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A pump started filling an empty pool with water and continue

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A pump started filling an empty pool with water and continue  [#permalink]

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New post Updated on: 11 Apr 2014, 02:29
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Question Stats:

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A pump started filling an empty pool with water and continued at a constant rate until the pool was full. At noon the pool was 1/3 full, and \(1\frac{1}{4}\) hours later it was 3/4 full. What was the total number of hours that it took the pump to fill the pool?

A. \(2\frac{1}{3}\)
B. \(2\frac{2}{3}\)
C. 3
D. \(3\frac{1}{2}\)
E. \(3\frac{2}{3}\)

Originally posted by Jcpenny on 20 Nov 2008, 10:30.
Last edited by Bunuel on 11 Apr 2014, 02:29, edited 1 time in total.
Renamed the topic, edited the question, added the OA and moved to PS forum.
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Re: A pump started filling an empty pool with water and  [#permalink]

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New post 10 Apr 2014, 19:13
2
3
Jcpenny wrote:
A pump started filling an empty pool with water and continued at
a constant rate until the pool was full. At noon the pool was 1/3 full,
and 1+1/4 hours later it was 3/4 full. What was the total number of
hours that it took the pump to fill the pool?
A. 2+1/3 B. 2+2/3 C. 3
D. 3+1/2 E. 3+2/3




The time elapsed between 1/3 full pool and 3/4 full pool is 5/4 hrs. This means 3/4 - 1/3 = 5/12 of the pool was filled in 5/4 hrs.

Again, (5/12)th of the pool will be filled in 5/4 hrs

1 pool will be filled in \(\frac{5/4}{5/12} * 1 = 3\) hrs
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Re: pump--25  [#permalink]

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New post 20 Nov 2008, 22:18
1
Jcpenny wrote:
A pump started filling an empty pool with water and continued at
a constant rate until the pool was full. At noon the pool was 1/3 full,
and 1+1/4 hours later it was 3/4 full. What was the total number of
hours that it took the pump to fill the pool?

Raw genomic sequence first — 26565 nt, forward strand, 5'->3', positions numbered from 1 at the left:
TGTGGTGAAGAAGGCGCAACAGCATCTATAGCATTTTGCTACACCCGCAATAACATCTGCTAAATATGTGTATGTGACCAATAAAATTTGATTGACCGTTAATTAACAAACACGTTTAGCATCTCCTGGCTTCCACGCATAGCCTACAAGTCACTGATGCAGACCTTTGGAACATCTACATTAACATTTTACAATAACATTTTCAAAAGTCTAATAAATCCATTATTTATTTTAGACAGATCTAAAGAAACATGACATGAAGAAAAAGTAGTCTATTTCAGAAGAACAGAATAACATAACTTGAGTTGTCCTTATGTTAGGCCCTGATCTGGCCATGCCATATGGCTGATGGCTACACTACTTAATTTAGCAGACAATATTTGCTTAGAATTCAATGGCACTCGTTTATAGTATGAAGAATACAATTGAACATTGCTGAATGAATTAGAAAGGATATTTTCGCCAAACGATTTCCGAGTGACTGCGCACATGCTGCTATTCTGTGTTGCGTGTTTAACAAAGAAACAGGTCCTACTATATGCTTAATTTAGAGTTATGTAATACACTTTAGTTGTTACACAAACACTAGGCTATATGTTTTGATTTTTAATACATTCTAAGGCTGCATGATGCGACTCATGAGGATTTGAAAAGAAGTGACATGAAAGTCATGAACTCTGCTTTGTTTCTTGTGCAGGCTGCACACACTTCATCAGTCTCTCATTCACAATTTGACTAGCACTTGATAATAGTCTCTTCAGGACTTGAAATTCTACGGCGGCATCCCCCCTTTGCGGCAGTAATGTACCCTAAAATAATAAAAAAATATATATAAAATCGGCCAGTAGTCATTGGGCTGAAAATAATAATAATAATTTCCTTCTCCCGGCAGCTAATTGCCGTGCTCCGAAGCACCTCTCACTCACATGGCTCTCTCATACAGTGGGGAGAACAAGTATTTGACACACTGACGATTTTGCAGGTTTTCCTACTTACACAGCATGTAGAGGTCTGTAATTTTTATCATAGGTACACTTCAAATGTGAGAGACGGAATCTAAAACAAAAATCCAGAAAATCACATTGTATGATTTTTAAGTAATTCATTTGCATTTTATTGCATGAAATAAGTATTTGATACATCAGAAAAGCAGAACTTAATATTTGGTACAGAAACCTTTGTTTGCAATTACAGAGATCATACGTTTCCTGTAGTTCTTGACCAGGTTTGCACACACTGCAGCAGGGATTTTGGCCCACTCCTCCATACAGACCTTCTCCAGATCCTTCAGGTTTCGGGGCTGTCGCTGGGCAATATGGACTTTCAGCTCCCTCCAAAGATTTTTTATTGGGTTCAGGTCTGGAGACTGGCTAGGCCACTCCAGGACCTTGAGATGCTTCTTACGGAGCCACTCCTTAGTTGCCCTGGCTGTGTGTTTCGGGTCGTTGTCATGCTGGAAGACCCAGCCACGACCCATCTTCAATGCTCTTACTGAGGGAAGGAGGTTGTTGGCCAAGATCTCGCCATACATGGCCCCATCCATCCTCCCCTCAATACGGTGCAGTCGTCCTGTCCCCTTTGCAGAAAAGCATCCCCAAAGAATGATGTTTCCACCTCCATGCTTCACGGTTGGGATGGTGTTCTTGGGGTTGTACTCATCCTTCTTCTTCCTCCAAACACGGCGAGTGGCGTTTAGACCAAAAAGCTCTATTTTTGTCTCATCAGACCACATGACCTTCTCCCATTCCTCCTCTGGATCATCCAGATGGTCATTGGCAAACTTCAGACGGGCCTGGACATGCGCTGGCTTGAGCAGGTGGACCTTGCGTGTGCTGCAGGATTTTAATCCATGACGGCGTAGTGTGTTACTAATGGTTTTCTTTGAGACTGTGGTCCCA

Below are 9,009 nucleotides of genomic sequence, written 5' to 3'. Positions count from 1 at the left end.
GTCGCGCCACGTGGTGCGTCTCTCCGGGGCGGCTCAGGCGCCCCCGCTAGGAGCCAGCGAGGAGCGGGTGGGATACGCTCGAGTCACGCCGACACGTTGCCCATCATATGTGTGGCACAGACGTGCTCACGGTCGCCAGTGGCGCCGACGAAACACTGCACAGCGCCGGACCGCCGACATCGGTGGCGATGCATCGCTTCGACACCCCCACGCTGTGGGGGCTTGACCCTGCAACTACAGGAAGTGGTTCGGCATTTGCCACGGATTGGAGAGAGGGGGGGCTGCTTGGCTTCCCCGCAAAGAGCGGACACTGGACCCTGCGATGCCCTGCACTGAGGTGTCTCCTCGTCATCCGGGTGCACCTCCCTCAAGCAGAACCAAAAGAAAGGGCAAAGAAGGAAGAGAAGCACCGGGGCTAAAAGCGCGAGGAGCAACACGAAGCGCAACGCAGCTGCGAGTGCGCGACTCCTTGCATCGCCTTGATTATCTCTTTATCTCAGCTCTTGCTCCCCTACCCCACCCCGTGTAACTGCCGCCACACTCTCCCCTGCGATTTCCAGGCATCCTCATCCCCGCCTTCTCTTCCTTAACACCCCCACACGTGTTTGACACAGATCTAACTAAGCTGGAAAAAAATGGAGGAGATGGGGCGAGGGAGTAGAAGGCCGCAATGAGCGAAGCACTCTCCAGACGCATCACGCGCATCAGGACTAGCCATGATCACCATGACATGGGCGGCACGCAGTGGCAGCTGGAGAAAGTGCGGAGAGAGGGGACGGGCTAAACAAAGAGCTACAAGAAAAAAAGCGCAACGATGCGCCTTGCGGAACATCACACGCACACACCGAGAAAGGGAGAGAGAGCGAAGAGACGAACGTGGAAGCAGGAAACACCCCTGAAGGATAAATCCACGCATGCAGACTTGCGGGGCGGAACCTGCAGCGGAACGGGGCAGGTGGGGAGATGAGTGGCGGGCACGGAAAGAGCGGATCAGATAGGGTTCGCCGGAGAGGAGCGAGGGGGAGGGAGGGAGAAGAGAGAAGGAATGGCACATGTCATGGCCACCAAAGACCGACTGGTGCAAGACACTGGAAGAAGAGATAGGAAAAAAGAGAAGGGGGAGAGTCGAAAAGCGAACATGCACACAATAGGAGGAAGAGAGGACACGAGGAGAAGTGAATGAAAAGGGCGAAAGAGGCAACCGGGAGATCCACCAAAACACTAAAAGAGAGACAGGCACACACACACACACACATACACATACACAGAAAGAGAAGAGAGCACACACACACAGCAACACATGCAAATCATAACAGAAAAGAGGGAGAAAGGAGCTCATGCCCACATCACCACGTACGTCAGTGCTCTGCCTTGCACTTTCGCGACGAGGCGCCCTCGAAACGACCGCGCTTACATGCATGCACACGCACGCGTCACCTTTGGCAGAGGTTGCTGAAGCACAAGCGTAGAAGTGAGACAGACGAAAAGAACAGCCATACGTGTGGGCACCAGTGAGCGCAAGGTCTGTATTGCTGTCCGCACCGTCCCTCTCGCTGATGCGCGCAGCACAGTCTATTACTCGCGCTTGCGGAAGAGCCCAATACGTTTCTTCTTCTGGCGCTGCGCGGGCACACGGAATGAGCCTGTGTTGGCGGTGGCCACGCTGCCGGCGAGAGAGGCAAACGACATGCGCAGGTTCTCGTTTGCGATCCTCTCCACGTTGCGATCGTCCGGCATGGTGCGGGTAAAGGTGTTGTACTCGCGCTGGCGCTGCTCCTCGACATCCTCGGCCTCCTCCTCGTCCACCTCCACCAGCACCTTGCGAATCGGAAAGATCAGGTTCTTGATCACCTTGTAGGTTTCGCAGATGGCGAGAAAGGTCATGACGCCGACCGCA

A. 2+1/3 B. 2+2/3 C. 3
D. 3+1/2 E. 3+2/3


in 1+1/4 =5/4 hrs the pump filled 3/4-1/3 = 5/12th of the pool
in 1 hr it fills 1/3 of the pool
so in 3 hrs it will fill the entire pool.
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Re: pump--25  [#permalink]

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New post 10 Apr 2014, 16:22
alpha_plus_gamma wrote:
Jcpenny wrote:
A pump started filling an empty pool with water and continued at
a constant rate until the pool was full. At noon the pool was 1/3 full,
and 1+1/4 hours later it was 3/4 full. What was the total number of
hours that it took the pump to fill the pool?
A. 2+1/3 B. 2+2/3 C. 3
D. 3+1/2 E. 3+2/3


in 1+1/4 =5/4 hrs the pump filled 3/4-1/3 = 5/12th of the pool
in 1 hr it fills 1/3 of the pool
so in 3 hrs it will fill the entire pool.


I was with you up until 5/12th of the pool. How did you get the in 1 hour it fills 1/3 of the poor?
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A pump started filling an empty pool with water and continue  [#permalink]

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New post 02 Jun 2015, 06:04
2
Jcpenny wrote:
A pump started filling an empty pool with water and continued at a constant rate until the pool was full. At noon the pool was 1/3 full, and \(1\frac{1}{4}\) hours later it was 3/4 full. What was the total number of hours that it took the pump to fill the pool?

A. \(2\frac{1}{3}\)
B. \(2\frac{2}{3}\)
C. 3
D. \(3\frac{1}{2}\)
E. \(3\frac{2}{3}\)



Taking a smart number.
Let the capacity of the pool be 12 Liters

At 12 PM = \(\frac{1}{3}*12\) = 4 Liters of water was in the pool.
After \(1\frac{1}{4}\) Hours i.e. at 13:15 Hrs = \(\frac{3}{4}*12\) = 9 liters of water was in the pool.

So in 75 mins the pump fills 9-4 = 5 liters of water in the pool.

setting up ratio and proportion

\(\frac{X}{75}=\frac{12}{5}\)
\(X = 180 mins = 3 Hours\)

Answer is C
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Re: A pump started filling an empty pool with water and continue  [#permalink]

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New post 02 Jun 2015, 07:54
2
1
A pump started filling an empty pool with water and continued at a constant rate until the pool was full. At noon the pool was 1/3 full, and 1 1/4 hours later it was 3/4 full. What was the total number of hours that it took the pump to fill the pool?

(3/4) - (1/3) = 5/12. 5/12 of the pool was full in 1 1/4 hours time (5/4 hours). To determine a rate of filling we divide how much is full by the time. That is (5/12) ÷ (5/4) = 1/3. This means it fills a pool in 3 hours.

A. 2 1/3
B. 2 2/3
C. 3
D. 3 1/2
E. 3 2/3